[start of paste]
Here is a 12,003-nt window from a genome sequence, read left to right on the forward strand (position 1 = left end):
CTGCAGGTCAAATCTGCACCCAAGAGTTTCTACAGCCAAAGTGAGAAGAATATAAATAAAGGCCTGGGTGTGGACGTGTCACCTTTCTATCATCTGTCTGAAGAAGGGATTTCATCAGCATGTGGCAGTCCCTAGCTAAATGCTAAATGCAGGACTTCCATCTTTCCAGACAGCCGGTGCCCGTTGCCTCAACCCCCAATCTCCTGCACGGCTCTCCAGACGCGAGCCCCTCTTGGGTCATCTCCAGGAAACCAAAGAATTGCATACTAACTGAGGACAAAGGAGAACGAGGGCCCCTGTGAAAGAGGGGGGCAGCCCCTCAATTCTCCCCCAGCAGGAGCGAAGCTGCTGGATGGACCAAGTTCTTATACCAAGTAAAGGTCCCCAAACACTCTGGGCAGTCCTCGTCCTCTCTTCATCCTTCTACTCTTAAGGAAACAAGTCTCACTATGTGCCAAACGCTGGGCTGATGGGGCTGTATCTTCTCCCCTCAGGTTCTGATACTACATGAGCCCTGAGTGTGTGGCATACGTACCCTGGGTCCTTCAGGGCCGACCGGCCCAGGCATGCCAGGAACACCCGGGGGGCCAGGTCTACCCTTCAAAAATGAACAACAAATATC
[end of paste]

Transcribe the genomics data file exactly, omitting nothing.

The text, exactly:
Here is a 12,003-nt window from a genome sequence, read left to right on the forward strand (position 1 = left end):
CTGCAGGTCAAATCTGCACCCAAGAGTTTCTACAGCCAAAGTGAGAAGAATATAAATAAAGGCCTGGGTGTGGACGTGTCACCTTTCTATCATCTGTCTGAAGAAGGGATTTCATCAGCATGTGGCAGTCCCTAGCTAAATGCTAAATGCAGGACTTCCATCTTTCCAGACAGCCGGTGCCCGTTGCCTCAACCCCCAATCTCCTGCACGGCTCTCCAGACGCGAGCCCCTCTTGGGTCATCTCCAGGAAACCAAAGAATTGCATACTAACTGAGGACAAAGGAGAACGAGGGCCCCTGTGAAAGAGGGGGGCAGCCCCTCAATTCTCCCCCAGCAGGAGCGAAGCTGCTGGATGGACCAAGTTCTTATACCAAGTAAAGGTCCCCAAACACTCTGGGCAGTCCTCGTCCTCTCTTCATCCTTCTACTCTTAAGGAAACAAGTCTCACTATGTGCCAAACGCTGGGCTGATGGGGCTGTATCTTCTCCCCTCAGGTTCTGATACTACATGAGCCCTGAGTGTGTGGCATACGTACCCTGGGTCCTTCAGGGCCGACCGGCCCAGGCATGCCAGGAACACCCGGGGGGCCAGGTCTACCCTTCAAAAATGAACAACAAATATC